Children’s physiotherapy offers a variety of specialist clinics within the service. Services include:
- Health visitor clinic
- Wheelchair service
- Children and young people with Down Syndrome
- Neuro-disabilities clinic
- Children’s botulinum toxin (botox) service
- Orthotics clinic
- Toe-walker clinic
- Ponseti service
- Foot clinic/normal variants
Health visitor clinic
There are physiotherapy screening clinics in some Camden health centres. Children under two years old are referred by health visitors if there is some concern about motor skills. In these clinics the physiotherapist has a short appointment to see if physiotherapy will be beneficial. The outcome of the assessment will be one of the following:
- Advice and reassurance
- Advice and a one off follow-up appointment booked
- Advice and a referral made for on-going physiotherapy
- Advice and referral made to other health professionals in the multidisciplinary team if appropriate
For more information about health visitor drop-ins visit: http://www.keatsgrouppractice.nhs.uk/website/F83623/files/Health_Visitor_Service_CHC_Venues_days_and_times_Revised_18_03_14master1.pdf
A specialist children’s physiotherapist works alongside the wheelchair service to support and advise children and young people on wheelchair provision.
Children and young people with Down’s syndrome
Children’s physiotherapists are involved in treating babies with Down’s syndrome, and depending on their individual needs, work closely with the multidisciplinary team. The physiotherapist may be involved with babies and toddlers, assessing and advising, promoting positioning and offering advice to promote development of movement skills. The physiotherapist may also be involved in working on refining movement. Treatment may be provided in a group situation.
This is a specialist clinic which offers a consultation with a paediatrician in clinic at the Royal Free Hospital. A specialist physiotherapist is present to assess children with motor difficulties and offer advice about activities and treatment.
Children’s botulinum toxin service
Botulinum toxin (botox) is a treatment which may benefit children with a movement disorder and involves injecting botulinum toxin into overactive muscles causing a temporary relaxation. The botulinum toxin service is provided for children with a neurological presentation, for example cerebral palsy, who have focal increased muscle tone that is interfering with function, personal care, positioning in equipment or causing pain. It is offered for children and young people between two and 18 years of age.
Children are initially assessed in the neuro-disability clinic and referred into the botulinum toxin clinic for a comprehensive assessment by the doctor and physiotherapist. If it is considered that botulinum toxin could be of benefit, there will be discussion with the child, parents and multi-disciplinary team to plan for this so it can be combined with a treatment or postural management programme. Botulinum toxin injections take place at the Royal Free Hospital.
Children known to the children’s physiotherapy service may be referred to the joint physiotherapist and orthotist service for assessment. Children referred to this service may need splints (orthoses) which are ordered off the shelf or if required custom-made. These may include leg splints, insoles, specialist footwear and Lycra® garments. In the clinic children are assessed and measured for the appropriate item and this may involve taking a plaster cast mould. As many items are bespoke they need 2-4 weeks to be made before they can be fitted.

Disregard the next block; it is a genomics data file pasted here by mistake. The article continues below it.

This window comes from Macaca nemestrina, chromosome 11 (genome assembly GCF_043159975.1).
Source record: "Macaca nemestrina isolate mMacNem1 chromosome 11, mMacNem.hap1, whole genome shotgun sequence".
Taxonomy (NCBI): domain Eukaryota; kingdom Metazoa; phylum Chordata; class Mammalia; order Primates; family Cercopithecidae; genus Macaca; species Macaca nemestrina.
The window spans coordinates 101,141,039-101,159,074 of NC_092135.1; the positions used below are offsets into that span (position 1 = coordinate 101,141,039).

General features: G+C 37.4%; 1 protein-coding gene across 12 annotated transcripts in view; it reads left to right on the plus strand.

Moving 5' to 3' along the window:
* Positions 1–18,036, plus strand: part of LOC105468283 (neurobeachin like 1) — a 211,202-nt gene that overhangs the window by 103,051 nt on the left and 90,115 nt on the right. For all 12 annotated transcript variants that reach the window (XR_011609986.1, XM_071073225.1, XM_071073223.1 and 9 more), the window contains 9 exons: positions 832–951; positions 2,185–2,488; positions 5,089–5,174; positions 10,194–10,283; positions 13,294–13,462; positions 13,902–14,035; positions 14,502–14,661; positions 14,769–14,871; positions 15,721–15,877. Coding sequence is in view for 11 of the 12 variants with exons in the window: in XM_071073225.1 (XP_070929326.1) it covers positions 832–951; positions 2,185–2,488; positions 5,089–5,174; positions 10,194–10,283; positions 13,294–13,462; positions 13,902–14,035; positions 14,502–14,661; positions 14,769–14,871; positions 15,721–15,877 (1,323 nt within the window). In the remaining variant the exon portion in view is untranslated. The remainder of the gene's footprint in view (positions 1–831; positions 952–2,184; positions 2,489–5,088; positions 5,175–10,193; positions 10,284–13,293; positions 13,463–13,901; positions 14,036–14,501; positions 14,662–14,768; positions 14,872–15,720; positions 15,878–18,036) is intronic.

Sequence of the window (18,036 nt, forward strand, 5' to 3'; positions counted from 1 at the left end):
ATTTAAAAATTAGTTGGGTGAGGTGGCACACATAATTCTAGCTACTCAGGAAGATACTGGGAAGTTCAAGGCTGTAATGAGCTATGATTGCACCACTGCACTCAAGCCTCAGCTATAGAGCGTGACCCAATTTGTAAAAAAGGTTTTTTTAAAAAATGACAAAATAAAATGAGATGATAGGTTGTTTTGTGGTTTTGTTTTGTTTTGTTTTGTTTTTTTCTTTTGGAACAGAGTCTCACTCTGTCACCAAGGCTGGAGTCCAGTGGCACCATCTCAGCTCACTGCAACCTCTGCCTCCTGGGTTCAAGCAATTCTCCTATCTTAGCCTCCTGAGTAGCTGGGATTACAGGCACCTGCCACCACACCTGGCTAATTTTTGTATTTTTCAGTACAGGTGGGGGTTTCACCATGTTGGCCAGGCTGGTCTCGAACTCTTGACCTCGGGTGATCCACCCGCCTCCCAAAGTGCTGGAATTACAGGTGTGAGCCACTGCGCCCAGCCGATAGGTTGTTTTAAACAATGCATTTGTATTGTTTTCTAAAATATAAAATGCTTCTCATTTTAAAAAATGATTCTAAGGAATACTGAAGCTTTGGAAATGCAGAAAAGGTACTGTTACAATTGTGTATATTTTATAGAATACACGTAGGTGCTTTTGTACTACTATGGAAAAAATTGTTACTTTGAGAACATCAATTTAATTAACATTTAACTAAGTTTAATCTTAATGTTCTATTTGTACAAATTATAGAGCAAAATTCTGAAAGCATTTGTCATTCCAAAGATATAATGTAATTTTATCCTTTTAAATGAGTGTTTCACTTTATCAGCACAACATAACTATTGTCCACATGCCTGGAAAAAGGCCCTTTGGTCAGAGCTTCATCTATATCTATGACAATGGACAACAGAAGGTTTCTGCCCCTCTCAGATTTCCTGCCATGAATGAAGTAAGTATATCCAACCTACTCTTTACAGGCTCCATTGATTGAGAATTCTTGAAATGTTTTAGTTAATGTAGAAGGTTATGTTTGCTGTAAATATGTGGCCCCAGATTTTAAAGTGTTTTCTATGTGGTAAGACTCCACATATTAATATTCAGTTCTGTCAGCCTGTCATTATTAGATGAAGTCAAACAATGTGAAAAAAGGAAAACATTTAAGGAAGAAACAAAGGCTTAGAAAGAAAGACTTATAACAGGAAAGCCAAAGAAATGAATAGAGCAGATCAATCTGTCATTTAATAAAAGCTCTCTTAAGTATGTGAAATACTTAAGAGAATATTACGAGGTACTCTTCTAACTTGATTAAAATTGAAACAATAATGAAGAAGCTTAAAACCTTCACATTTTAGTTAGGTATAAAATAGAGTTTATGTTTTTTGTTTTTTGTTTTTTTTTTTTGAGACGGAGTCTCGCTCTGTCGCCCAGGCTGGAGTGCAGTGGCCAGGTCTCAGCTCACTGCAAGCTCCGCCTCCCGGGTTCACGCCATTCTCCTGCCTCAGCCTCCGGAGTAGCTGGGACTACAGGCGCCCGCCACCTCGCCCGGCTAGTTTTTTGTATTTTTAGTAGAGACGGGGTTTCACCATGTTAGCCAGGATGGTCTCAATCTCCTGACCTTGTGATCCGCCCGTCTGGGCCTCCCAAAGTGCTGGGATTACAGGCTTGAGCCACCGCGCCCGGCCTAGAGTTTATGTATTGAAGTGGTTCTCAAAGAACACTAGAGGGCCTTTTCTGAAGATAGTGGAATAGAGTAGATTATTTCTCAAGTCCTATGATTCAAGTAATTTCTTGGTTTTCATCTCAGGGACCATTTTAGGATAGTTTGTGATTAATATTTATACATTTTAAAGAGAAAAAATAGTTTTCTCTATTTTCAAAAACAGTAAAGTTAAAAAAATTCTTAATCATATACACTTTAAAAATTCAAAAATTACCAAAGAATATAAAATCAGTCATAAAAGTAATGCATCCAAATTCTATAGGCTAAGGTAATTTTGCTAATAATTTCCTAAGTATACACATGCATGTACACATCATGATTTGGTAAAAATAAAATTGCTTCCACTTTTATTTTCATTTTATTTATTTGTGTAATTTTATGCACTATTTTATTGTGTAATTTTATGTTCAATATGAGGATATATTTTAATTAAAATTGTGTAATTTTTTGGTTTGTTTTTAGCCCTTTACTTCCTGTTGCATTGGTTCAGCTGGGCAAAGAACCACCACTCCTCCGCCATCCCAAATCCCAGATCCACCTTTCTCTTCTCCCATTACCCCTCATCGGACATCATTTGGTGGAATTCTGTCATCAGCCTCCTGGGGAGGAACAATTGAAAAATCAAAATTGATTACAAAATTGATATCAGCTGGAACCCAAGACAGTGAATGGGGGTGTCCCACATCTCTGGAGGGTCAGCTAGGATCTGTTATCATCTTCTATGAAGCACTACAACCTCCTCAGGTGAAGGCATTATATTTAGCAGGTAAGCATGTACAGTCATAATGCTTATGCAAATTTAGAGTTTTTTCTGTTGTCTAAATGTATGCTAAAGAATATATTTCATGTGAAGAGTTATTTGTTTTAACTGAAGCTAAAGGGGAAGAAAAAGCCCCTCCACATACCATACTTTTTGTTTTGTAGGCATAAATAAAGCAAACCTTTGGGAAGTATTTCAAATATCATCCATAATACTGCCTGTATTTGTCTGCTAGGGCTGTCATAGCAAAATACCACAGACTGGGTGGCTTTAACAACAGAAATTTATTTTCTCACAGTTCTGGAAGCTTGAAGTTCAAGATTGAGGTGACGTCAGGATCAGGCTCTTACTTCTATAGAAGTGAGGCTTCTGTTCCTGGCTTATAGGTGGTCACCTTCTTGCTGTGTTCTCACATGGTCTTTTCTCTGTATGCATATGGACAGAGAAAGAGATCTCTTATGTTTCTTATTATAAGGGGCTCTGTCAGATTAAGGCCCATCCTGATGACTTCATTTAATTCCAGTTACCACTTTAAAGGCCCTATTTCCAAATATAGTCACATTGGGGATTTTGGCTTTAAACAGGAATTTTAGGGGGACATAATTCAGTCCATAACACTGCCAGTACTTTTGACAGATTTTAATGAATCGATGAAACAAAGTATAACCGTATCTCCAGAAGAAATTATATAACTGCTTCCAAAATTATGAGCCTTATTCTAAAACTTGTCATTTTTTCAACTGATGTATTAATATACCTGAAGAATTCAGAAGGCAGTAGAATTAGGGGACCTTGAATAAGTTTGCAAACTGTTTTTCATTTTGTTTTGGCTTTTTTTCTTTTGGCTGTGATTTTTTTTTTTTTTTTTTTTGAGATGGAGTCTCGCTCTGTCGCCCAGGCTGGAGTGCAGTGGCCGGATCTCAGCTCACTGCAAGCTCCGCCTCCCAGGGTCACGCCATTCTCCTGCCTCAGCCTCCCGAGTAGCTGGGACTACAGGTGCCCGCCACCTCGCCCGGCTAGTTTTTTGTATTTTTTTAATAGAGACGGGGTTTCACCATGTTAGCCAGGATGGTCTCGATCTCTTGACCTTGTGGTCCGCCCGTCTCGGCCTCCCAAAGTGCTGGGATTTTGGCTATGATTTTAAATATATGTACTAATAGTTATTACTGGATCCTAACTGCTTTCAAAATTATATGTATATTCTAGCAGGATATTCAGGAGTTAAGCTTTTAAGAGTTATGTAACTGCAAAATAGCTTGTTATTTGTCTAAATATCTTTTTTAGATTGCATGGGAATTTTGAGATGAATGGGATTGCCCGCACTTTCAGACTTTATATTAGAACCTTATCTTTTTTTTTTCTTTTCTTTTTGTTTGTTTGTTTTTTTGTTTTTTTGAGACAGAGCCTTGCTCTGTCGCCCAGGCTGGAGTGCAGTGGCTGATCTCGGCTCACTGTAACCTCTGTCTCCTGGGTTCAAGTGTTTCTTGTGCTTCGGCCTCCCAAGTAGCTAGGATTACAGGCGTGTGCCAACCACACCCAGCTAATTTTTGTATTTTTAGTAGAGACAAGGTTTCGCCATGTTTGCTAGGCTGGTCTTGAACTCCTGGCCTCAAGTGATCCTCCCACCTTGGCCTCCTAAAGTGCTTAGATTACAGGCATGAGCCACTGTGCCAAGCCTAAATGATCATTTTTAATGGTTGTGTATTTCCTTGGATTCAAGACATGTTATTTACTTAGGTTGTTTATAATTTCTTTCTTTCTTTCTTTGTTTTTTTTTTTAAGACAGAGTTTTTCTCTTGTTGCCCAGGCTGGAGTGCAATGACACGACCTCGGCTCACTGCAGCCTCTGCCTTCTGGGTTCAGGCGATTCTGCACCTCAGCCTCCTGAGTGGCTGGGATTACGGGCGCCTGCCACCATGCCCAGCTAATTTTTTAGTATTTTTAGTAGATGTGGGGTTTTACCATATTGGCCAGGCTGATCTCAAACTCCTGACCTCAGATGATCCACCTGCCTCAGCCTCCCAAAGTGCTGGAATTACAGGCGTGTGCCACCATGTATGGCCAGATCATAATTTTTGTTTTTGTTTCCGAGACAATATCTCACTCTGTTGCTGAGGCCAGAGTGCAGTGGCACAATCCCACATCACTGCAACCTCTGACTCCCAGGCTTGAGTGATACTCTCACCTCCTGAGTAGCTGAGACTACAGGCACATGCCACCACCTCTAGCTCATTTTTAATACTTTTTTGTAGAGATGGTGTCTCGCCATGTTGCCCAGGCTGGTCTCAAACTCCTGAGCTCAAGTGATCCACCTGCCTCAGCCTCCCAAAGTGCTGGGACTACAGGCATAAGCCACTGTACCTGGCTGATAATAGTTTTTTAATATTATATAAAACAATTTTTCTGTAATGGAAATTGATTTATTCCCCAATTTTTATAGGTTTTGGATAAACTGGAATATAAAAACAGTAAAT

Children who walk on their tip-toes beyond what’s normally expected in typical development (normal variants) may be referred to the toe-walker clinic for assessment via the single point of referral (SPOR) system. Children referred to this service for ankle range and gait monitoring (monitoring the way you walk) are provided with advice and exercises to help increase or maintain their muscle length and improve function, and are sometimes treated with serial casting if required.
Ponseti is the gold standard, evidenced based, treatment for babies with talipes equinovarus, structural talipes, fixed talipes and club foot. The Ponseti method has a 95% success rate.
Babies are referred into the service and assessed around the age of two weeks by a paediatric orthopaedic consultant and a specialist paediatric physiotherapist.
If Ponseti treatment is required, it involves three phases:
- Casting: weekly casting for approximately 5 weeks
- Tenotomy: Small surgery under local anaesthetic to the achilles tendon/heel cord followed by a further three weeks of casting
- Foot abduction brace/boots and bar: These are boots attached to a bar that are worn to maintain the foot correction. These are worn for three months for 23 hours and then night and naptime until the child reaches five years of age
Referrals to the service are made by paediatricians, midwives and GPs and the service is not restricted to patients with Camden GPs. Leaflet 2 Referral to Ponseti Service at RFH
Foot clinic and normal variants clinic
Patients may be referred to the foot clinic if they require assessment and possible specific foot orthotics. Clinics are held fortnightly in clinic 1 at the Royal Free Hospital. leaflet 2 Referral to Ponseti Service at RFH
Patients referred to the rheumatology clinic will receive care in accordance to the national guidelines for patients with arthritis and other inflammatory conditions. Our clinics run monthly and are held in clinic 1 at the Royal Free Hospital. We are a multidisciplinary team of doctors, physiotherapists and administrators who work together to provide comprehensive assessment and treatment to support our patients and their families.